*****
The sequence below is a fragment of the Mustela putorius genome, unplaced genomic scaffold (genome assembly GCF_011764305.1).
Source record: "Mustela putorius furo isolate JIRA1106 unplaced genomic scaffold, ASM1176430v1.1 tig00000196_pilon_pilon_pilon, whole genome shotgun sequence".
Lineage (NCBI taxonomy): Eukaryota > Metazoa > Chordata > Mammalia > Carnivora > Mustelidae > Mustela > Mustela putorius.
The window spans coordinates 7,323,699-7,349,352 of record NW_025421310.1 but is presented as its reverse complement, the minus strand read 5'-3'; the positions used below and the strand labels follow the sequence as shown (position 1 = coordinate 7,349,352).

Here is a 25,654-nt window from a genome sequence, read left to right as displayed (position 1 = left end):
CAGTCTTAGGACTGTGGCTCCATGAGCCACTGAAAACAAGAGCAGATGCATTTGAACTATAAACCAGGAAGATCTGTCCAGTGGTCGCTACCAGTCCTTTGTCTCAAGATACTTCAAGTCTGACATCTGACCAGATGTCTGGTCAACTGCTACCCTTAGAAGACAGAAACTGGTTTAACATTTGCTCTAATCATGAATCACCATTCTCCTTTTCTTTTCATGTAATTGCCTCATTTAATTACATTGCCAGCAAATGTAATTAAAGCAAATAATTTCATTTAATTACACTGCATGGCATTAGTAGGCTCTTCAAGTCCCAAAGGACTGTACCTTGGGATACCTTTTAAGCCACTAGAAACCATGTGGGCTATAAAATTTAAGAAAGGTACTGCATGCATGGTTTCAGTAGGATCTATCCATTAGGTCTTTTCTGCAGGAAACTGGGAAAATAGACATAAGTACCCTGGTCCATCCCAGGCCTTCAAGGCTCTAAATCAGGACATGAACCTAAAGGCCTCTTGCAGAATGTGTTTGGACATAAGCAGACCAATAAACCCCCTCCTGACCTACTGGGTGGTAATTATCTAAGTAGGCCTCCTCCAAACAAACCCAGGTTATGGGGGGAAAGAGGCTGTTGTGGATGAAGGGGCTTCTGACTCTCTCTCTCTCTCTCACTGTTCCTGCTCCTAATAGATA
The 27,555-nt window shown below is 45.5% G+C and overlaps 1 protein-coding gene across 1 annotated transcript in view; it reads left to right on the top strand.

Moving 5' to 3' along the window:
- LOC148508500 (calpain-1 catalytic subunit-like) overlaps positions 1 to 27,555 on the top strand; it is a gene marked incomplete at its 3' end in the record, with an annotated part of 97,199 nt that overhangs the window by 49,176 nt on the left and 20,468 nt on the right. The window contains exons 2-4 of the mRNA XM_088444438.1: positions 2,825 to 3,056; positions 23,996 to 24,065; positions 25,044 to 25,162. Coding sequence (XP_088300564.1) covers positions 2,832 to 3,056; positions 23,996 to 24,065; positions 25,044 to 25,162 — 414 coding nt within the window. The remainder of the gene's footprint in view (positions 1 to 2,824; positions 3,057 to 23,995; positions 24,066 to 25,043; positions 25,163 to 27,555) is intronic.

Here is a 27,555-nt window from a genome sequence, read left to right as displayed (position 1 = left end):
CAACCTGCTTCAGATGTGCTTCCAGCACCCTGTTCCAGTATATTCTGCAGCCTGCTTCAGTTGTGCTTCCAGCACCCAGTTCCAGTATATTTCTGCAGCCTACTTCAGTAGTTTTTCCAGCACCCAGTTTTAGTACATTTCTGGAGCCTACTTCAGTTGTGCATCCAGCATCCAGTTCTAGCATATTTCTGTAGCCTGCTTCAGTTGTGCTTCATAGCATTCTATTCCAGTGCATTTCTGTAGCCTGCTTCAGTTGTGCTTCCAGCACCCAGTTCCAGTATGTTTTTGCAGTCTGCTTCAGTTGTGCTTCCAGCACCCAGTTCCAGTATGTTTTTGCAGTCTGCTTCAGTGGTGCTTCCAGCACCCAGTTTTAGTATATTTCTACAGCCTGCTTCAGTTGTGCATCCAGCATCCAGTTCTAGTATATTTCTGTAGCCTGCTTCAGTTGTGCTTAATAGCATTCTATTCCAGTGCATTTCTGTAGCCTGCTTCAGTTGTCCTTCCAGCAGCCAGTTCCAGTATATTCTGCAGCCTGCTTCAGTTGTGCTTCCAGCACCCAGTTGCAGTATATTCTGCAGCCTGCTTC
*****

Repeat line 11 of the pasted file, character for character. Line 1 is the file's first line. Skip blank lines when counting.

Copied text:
CAACCTGCTTCAGATGTGCTTCCAGCACCCTGTTCCAGTATATTCTGCAGCCTGCTTCAGTTGTGCTTCCAGCACCCAGTTCCAGTATATTTCTGCAGCCTACTTCAGTAGTTTTTCCAGCACCCAGTTTTAGTACATTTCTGGAGCCTACTTCAGTTGTGCATCCAGCATCCAGTTCTAGCATATTTCTGTAGCCTGCTTCAGTTGTGCTTCATAGCATTCTATTCCAGTGCATTTCTGTAGCCTGCTTCAGTTGTGCTTCCAGCACCCAGTTCCAGTATGTTTTTGCAGTCTGCTTCAGTTGTGCTTCCAGCACCCAGTTCCAGTATGTTTTTGCAGTCTGCTTCAGTGGTGCTTCCAGCACCCAGTTTTAGTATATTTCTACAGCCTGCTTCAGTTGTGCATCCAGCATCCAGTTCTAGTATATTTCTGTAGCCTGCTTCAGTTGTGCTTAATAGCATTCTATTCCAGTGCATTTCTGTAGCCTGCTTCAGTTGTCCTTCCAGCAGCCAGTTCCAGTATATTCTGCAGCCTGCTTCAGTTGTGCTTCCAGCACCCAGTTGCAGTATATTCTGCAGCCTGCTTC